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Saturday, December 4, 2021

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Project Access will provide “emergency” educators an opportunity to earn a bilingual credential online in as little as one year. Project Access will provide “emergency” educators an opportunity to earn a bilingual credential online in as little as one year.
 


New Partnership Addresses California’s Rural Bilingual Educator Shortage

SDSU's Project Access will offer an opportunity to earn a bilingual credential online in as little as a year.
By Michael Klitzing
 

Across California, school districts are scrambling to fill a severe shortage of bilingual educators to keep up with the growing numbers of English learners in the classroom. The need in rural communities is particularly acute.

As a result, many schools have turned to teachers with only bachelor’s degrees and “emergency credentials” — one-year permits typically given to substitutes — to fill in the gaps.

A new collaboration between San Diego State University’s Department of Dual Language and English Learner Education (DLE), Feather River College and the Butte County Office of Education is stepping up to address the problem. Project Access, as the new program is called, will provide “emergency” educators an opportunity to earn a bilingual credential online in as little as one year.

“What we're doing here at DLE is growing our own teachers — particularly in the field of bilingual education,” said Margarita Machado-Casas, professor and chair in DLE. “Project Access will provide teachers who are in the classroom on emergency credentials a pathway to come into our program. We hope to use this pilot project as a springboard to expand this further.”

Supported by a $500,000 grant from the California Community College Teacher Credentialing Partnership Pilot Program, Project Access will enable rural educators to take preparatory courses through Feather River College before matriculating into SDSU’s online bilingual credential program. The project will support 20 educators per year in Plumas County, about an hour northeast of Sacramento, as well as rural communities in Southern California through partnerships with the San Diego County Office of Education and Imperial County Office of Education.

Machado-Casas and Guillermo Castillo, DLE lecturer and senior director of future educator support for the Butte County Office of Education, will serve as co-principal investigators on the project. They are currently leading recruitment for the first cohort of 20 students who will begin taking courses in January 2021.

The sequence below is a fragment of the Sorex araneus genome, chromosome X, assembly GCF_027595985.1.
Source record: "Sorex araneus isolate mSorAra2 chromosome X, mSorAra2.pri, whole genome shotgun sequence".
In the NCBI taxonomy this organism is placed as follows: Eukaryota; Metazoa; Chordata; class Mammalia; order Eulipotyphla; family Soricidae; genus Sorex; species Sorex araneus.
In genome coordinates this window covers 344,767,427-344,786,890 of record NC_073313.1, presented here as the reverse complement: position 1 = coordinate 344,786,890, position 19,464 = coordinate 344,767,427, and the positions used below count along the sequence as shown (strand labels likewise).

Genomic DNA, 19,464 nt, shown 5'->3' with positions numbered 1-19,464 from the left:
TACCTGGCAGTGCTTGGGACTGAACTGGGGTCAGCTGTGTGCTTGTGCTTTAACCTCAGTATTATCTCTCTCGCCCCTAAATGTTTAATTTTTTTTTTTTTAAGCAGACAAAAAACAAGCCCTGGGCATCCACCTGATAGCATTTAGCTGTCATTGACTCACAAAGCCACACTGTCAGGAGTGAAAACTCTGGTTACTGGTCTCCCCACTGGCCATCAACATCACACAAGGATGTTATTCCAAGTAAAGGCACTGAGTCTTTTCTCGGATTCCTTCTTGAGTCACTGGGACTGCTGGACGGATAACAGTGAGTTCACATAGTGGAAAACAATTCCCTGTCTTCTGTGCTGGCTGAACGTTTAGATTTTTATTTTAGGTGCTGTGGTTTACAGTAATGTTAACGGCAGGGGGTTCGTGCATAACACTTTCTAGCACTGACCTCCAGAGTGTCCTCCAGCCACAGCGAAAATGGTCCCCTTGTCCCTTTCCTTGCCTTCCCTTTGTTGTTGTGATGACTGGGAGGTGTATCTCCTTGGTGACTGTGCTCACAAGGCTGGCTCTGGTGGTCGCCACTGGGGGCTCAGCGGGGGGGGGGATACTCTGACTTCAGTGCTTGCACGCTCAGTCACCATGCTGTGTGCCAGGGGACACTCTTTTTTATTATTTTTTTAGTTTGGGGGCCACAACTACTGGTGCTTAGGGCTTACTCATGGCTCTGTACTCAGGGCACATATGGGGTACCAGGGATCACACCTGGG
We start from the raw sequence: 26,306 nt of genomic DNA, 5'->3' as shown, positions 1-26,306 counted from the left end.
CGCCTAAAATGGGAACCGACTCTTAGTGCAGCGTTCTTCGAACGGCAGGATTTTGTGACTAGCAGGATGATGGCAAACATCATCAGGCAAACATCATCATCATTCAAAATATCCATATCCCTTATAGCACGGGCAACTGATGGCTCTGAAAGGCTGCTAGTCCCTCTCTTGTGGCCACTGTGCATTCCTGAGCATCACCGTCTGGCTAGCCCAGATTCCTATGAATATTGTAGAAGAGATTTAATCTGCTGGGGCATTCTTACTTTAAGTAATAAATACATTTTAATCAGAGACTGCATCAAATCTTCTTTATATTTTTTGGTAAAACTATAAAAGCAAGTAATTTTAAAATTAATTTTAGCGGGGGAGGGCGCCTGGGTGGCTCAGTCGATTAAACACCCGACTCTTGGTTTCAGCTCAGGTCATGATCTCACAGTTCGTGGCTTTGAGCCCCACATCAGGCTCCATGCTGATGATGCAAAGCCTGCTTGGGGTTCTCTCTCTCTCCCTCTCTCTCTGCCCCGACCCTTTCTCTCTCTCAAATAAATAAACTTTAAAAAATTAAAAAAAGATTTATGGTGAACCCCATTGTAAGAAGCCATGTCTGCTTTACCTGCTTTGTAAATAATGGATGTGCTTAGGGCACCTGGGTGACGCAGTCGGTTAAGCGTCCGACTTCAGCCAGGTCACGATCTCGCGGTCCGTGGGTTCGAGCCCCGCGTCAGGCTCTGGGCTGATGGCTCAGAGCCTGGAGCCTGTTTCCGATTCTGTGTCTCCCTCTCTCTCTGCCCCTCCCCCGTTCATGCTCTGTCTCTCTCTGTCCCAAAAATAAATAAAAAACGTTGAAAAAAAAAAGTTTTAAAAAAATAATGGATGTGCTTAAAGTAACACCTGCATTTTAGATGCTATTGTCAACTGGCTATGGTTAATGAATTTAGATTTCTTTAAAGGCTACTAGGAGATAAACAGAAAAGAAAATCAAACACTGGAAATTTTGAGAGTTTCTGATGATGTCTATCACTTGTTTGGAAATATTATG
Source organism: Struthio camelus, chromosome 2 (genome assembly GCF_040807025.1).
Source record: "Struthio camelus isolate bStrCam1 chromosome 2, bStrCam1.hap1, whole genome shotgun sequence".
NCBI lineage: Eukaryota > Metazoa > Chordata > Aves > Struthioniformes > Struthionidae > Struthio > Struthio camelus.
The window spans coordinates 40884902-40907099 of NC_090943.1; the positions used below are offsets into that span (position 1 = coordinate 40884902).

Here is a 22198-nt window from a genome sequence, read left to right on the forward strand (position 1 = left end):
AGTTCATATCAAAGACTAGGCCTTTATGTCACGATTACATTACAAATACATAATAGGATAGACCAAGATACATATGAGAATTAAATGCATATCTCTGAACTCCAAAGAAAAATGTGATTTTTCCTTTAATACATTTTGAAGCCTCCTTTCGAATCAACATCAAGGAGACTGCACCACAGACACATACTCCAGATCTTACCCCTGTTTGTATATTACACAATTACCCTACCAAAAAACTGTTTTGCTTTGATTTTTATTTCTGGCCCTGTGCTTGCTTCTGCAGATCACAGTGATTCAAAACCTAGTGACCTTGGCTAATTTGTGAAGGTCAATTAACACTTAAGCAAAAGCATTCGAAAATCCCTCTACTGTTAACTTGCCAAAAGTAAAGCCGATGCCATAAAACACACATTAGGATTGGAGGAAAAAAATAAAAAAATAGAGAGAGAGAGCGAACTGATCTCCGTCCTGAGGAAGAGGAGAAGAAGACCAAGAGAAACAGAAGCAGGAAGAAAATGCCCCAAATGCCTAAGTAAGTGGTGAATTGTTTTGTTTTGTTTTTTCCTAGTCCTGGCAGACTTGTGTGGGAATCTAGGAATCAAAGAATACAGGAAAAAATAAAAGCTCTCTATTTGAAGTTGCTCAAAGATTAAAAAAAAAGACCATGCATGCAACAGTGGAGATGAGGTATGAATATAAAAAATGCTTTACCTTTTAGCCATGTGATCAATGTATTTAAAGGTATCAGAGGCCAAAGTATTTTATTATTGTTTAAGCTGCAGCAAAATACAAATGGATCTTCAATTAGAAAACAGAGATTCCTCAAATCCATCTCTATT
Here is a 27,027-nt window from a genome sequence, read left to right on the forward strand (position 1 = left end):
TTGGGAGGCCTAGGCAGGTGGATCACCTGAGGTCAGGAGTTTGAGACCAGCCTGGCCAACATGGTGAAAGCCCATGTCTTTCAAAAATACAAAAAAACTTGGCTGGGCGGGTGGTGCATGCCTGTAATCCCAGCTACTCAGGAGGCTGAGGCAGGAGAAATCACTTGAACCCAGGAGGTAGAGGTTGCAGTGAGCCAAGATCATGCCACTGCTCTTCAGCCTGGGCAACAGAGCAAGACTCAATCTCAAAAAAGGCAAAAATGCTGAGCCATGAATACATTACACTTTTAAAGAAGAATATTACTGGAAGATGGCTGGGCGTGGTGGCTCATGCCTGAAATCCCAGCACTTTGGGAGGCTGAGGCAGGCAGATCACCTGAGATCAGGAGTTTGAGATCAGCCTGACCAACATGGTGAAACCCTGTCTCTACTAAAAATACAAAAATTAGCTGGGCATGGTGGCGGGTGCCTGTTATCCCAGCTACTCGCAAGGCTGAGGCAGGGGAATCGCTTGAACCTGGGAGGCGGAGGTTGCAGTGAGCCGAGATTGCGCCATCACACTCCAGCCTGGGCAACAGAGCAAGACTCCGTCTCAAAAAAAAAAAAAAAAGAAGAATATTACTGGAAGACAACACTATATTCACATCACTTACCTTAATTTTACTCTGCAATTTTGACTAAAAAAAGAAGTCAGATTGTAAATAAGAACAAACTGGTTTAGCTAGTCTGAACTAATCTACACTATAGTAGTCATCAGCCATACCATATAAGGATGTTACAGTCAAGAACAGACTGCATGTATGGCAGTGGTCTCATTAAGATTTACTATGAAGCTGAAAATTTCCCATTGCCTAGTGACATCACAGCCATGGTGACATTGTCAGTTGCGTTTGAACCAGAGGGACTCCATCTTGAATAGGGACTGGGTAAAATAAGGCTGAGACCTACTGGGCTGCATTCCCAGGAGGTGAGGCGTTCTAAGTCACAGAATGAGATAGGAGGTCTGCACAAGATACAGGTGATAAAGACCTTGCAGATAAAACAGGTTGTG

Advancing diversity, equity and inclusion in research, teaching and in community engagement is at the forefront of the university’s new five-year strategic plan, "We Rise We Defy: Transcending Borders, Transforming Lives."

Overcoming Challenges

Castillo said that as immigration restrictions have tightened, previously transient communities following seasonal employment have opted to stay in the U.S. year-round, often gravitating to rural areas where the cost of living is less expensive.

“A lot of rural communities are seeing a flux in their migrant populations, with lots of first-generation kids whose primary language is Spanish or Nahuatl or other native languages.” Castillo said. “And they're coming into communities that, in the past, traditionally didn't have these populations. So places that had maybe one or two English learners suddenly now have 40 or 50.”

This has created challenges for school districts in areas that haven’t traditionally offered credential programs to train bilingual educators. Poor proximity to public universities and the cost of private online programs have also hampered the ability of rural teachers to earn bilingual credentials.

Project Access will help break down another common barrier for rural teachers: lack of reliable internet connectivity. Each credential student will be set up with a technology pack, which includes a laptop, carrying case and mobile wifi hotspot.

“In our online credential program, we've seen students in rural areas going to McDonald’s to access the wifi because their access to connectivity was so bad,” Machado-Casas said. “Having an online credential program is not enough. There are other things that we have to take into consideration if we want to create a pipeline of future bilingual teachers across the state.”

Unlikely Partnership

DLE, the only autonomous bilingual education program in California, has recently grown into the state’s largest producer of bilingual education teachers. Much of the growth is thanks to its online program, started two years ago in partnership with the Butte County Office of Education. In just two years, the online program has enabled 155 classified staff members in schools across the state to earn bilingual teaching credentials.

“This partnership with San Diego State has been a very positive experience for our county,” Castillo said. “It seems weird that Butte County is partnering with the most southern school in the CSU, but you know, sometimes great partners just find each other. It's something that we're very happy to be a part of.”